“The main reason that it is complicated and difficult is that both sides of this issue are actually right,” Cox said in response to a question at his monthly news conference. “There’s a lot of passion. There’s a lot of fiery rhetoric and name-calling on both sides of this issue that I think is very unfortunate.”

“It is a threat to women’s sports,” Cox said. “But also, and this is where we need to be very, very careful. If you have not spent time with transgender youth, then I would encourage you to pause on this issue. We have so many people who are in a very, very difficult spot right now.”

“We’ve gotten really good at the LGBQ side of things, but we are struggling on the T side of things,” he said. “I’m meeting with the sponsor to find if there is a Utah way to solve this issue.”

Birkeland eventually met with members of Equality Utah.

“We have now had several meetings with Rep. Birkeland. I do not see her as an enemy, nor even as a member of an opposing team. She is a fierce champion for girls’ sports,” EU executive director Troy Williams said in a statement. “I hope that we will always match her passion as we advocate for LGBTQ kids. My hope is that we can work with Rep. Birkeland in the future to ensure fairness for all of Utah’s incredible student-athletes.”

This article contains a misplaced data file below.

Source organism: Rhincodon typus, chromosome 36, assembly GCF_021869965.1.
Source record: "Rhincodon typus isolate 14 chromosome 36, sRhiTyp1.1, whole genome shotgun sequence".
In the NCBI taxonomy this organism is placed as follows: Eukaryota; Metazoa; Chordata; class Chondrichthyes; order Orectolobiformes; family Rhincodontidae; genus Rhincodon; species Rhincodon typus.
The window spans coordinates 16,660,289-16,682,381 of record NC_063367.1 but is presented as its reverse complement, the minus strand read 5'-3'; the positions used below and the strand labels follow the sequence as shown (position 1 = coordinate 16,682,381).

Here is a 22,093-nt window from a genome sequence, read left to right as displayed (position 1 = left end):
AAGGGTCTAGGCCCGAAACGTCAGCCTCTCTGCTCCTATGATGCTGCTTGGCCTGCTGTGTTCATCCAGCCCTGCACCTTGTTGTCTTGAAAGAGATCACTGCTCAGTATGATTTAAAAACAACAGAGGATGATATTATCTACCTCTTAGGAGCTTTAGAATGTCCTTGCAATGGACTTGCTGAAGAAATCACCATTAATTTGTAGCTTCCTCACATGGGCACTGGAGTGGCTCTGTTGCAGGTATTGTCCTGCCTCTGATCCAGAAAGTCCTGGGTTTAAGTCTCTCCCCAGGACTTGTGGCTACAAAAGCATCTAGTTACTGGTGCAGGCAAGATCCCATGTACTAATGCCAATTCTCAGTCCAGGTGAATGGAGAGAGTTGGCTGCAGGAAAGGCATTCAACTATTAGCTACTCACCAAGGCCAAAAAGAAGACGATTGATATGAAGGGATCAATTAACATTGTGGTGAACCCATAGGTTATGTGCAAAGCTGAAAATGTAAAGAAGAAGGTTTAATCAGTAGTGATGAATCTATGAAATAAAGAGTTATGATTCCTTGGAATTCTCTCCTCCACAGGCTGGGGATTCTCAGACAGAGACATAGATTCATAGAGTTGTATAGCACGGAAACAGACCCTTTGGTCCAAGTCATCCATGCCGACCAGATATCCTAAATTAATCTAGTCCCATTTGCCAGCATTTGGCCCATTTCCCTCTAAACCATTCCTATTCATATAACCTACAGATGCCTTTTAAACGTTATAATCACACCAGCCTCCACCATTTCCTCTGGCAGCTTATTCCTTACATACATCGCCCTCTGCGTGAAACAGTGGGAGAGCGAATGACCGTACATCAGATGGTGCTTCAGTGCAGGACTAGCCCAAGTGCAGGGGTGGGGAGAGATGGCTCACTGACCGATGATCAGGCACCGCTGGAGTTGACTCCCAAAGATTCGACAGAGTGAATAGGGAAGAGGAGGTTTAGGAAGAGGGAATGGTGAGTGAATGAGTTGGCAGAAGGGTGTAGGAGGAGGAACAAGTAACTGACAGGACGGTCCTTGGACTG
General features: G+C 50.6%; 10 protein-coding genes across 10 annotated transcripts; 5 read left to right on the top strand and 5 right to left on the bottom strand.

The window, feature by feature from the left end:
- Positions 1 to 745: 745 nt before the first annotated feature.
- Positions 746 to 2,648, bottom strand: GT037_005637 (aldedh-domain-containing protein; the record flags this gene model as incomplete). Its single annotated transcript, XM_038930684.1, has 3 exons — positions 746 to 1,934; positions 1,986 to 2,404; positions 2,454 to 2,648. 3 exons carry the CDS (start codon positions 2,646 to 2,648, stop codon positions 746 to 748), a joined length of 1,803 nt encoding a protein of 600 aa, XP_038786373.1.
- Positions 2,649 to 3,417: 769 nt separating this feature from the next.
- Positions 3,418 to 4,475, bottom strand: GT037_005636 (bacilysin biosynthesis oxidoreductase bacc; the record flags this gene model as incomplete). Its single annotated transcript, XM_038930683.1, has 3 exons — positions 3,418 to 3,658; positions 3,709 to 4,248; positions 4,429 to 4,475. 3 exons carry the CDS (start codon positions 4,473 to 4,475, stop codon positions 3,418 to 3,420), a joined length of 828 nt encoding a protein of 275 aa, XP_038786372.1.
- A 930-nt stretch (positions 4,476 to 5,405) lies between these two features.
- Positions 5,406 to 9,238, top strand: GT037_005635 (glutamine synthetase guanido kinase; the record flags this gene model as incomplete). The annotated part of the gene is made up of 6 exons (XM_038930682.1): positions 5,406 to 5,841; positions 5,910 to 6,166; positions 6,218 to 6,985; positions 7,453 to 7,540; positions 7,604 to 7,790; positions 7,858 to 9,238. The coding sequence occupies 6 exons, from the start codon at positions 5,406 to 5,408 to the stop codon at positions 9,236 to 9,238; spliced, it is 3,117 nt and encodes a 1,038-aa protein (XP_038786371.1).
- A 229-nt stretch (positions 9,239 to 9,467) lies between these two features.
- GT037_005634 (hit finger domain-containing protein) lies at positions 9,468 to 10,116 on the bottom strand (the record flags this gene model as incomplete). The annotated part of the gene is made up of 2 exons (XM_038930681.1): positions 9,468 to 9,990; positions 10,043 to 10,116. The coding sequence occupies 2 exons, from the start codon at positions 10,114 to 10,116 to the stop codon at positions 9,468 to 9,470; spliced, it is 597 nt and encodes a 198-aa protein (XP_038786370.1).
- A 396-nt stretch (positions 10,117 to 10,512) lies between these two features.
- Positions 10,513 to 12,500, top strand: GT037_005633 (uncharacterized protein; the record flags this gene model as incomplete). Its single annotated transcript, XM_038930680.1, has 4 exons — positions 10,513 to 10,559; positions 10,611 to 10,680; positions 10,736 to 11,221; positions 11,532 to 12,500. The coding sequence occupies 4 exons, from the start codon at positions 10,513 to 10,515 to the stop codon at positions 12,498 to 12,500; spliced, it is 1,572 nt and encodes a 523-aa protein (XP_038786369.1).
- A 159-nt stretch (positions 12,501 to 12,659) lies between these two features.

The bill was brought before the Utah Senate Health and Human Services Committee and received much testimony on both sides, including Salt Lake City Mayor Erin Mendenhall, who said. “the idea that exclusionary legislation like this, which targets a single perceived advantage, will level the playing field for girls statewide is misguided. Transgender youth in my city and statewide daily struggle with depression and self-harm and thought and plans of suicide… it’s because too many in our soiety have made life excruciating for them.”